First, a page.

As an education to yourself, make a little excel function in which an initial value increases by a specified percentage every time interval (year) then cut and paste it for however many years you want to see and graph the results in excel.You will find that it is an exponential curve with the line going vertical on the right hand side of the graph. That is the power of compounding that many don't understand.
As for MLP performance being history, I would just note that the index is within 1 or 2 % of all time highs and the last all time high was reached about 2 weeks ago. There have been a number of new all time highs set in 2014 so far. So your idea that MLPs are not so hot anymore is simply ludicrous.
Note that I have a large portfolio of MLPs and my portfolio performance approximates pretty well the Alerian index. My portfolio value as well as the income it produces is at all time high levels.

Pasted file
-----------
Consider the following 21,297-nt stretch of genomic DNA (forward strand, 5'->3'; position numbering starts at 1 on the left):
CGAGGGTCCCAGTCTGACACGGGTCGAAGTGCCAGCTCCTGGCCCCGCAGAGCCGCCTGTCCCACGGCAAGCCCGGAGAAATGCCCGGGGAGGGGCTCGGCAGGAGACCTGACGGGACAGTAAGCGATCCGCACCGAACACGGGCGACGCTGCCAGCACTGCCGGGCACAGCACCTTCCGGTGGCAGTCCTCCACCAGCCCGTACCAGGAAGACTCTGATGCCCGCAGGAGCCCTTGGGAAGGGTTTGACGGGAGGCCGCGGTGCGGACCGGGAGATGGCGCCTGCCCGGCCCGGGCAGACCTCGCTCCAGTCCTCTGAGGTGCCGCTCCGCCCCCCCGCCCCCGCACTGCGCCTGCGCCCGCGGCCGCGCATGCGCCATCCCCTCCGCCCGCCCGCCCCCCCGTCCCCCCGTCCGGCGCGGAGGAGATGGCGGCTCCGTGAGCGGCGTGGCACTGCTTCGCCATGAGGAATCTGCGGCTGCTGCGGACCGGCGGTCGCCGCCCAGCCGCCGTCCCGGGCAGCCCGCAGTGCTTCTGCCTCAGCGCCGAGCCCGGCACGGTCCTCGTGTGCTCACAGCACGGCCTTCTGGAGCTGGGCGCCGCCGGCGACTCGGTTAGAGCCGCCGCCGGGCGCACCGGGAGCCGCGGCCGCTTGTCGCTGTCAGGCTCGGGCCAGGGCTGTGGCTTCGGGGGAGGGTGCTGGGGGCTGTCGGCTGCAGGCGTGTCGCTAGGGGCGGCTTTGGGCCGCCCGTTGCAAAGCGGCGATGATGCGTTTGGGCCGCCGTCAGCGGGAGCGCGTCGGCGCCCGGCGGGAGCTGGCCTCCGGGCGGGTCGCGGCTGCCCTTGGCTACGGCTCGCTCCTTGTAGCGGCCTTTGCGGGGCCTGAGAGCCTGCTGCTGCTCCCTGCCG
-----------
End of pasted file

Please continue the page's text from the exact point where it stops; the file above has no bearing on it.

Of course, those people whose knowledge of MLPs extends no further than a couple of refinery MLPs (which are very atypical of most MLPs) might have no idea what a great investment MLPs have been and continue to b
I may not be much at trading (by choice) but I know how to make big money in the markets which is more than one can say about you. My money is working for me every day and delivering a constant stream of income : 15% cash yield on a portfolio basis every year, mostly tax deferred so it compounds tax free. That means my portfolio value as well as the cash income it generates doubles every 5 years or so. Exponential compounding (especially when tax deferred) will beat your mickey mouse trading by far. There's a reason Albert Einstein called it the 8th wonder of the world.
You think you're smart but really you are peanuts.
what is the deal with all the phantom posts repeating text from other posts but under new weird IDs?
Is it a bug in yahoo software or is it some hacking by third party (and if so, to what end)?
This has been going on for some time but seems to be increasing a lot lately.
stop whining. You could say the same about every major bank and all market specialists.
Barclays is specialist (along with other firms) for hundreds of securities.
Unless you are very short term trader, none of that matters regarding your investment in CVRR.